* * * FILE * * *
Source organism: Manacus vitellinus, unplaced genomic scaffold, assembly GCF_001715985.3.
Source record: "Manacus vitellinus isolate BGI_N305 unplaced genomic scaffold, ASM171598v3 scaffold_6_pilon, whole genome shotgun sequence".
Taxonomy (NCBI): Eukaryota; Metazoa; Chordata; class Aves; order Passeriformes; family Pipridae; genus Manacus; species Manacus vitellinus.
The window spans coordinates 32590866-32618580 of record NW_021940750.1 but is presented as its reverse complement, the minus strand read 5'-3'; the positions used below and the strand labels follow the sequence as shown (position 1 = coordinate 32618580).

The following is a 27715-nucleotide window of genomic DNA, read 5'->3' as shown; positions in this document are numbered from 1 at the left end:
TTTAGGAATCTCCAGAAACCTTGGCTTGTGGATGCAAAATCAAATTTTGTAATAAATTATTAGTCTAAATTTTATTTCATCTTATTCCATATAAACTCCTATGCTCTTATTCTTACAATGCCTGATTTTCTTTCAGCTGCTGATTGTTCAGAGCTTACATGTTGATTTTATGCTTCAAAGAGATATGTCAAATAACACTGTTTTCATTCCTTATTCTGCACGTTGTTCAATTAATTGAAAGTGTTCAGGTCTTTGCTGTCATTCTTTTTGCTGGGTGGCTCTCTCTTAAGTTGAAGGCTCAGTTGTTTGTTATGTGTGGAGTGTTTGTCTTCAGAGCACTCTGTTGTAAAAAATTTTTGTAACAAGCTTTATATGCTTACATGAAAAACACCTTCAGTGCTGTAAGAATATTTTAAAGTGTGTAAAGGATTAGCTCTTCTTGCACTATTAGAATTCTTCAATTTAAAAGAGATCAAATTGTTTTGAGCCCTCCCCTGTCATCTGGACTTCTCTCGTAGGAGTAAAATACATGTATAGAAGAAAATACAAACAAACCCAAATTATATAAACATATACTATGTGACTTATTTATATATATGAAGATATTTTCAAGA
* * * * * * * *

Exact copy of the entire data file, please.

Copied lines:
Source organism: Manacus vitellinus, unplaced genomic scaffold, assembly GCF_001715985.3.
Source record: "Manacus vitellinus isolate BGI_N305 unplaced genomic scaffold, ASM171598v3 scaffold_6_pilon, whole genome shotgun sequence".
Taxonomy (NCBI): Eukaryota; Metazoa; Chordata; class Aves; order Passeriformes; family Pipridae; genus Manacus; species Manacus vitellinus.
The window spans coordinates 32590866-32618580 of record NW_021940750.1 but is presented as its reverse complement, the minus strand read 5'-3'; the positions used below and the strand labels follow the sequence as shown (position 1 = coordinate 32618580).

The following is a 27715-nucleotide window of genomic DNA, read 5'->3' as shown; positions in this document are numbered from 1 at the left end:
TTTAGGAATCTCCAGAAACCTTGGCTTGTGGATGCAAAATCAAATTTTGTAATAAATTATTAGTCTAAATTTTATTTCATCTTATTCCATATAAACTCCTATGCTCTTATTCTTACAATGCCTGATTTTCTTTCAGCTGCTGATTGTTCAGAGCTTACATGTTGATTTTATGCTTCAAAGAGATATGTCAAATAACACTGTTTTCATTCCTTATTCTGCACGTTGTTCAATTAATTGAAAGTGTTCAGGTCTTTGCTGTCATTCTTTTTGCTGGGTGGCTCTCTCTTAAGTTGAAGGCTCAGTTGTTTGTTATGTGTGGAGTGTTTGTCTTCAGAGCACTCTGTTGTAAAAAATTTTTGTAACAAGCTTTATATGCTTACATGAAAAACACCTTCAGTGCTGTAAGAATATTTTAAAGTGTGTAAAGGATTAGCTCTTCTTGCACTATTAGAATTCTTCAATTTAAAAGAGATCAAATTGTTTTGAGCCCTCCCCTGTCATCTGGACTTCTCTCGTAGGAGTAAAATACATGTATAGAAGAAAATACAAACAAACCCAAATTATATAAACATATACTATGTGACTTATTTATATATATGAAGATATTTTCAAGA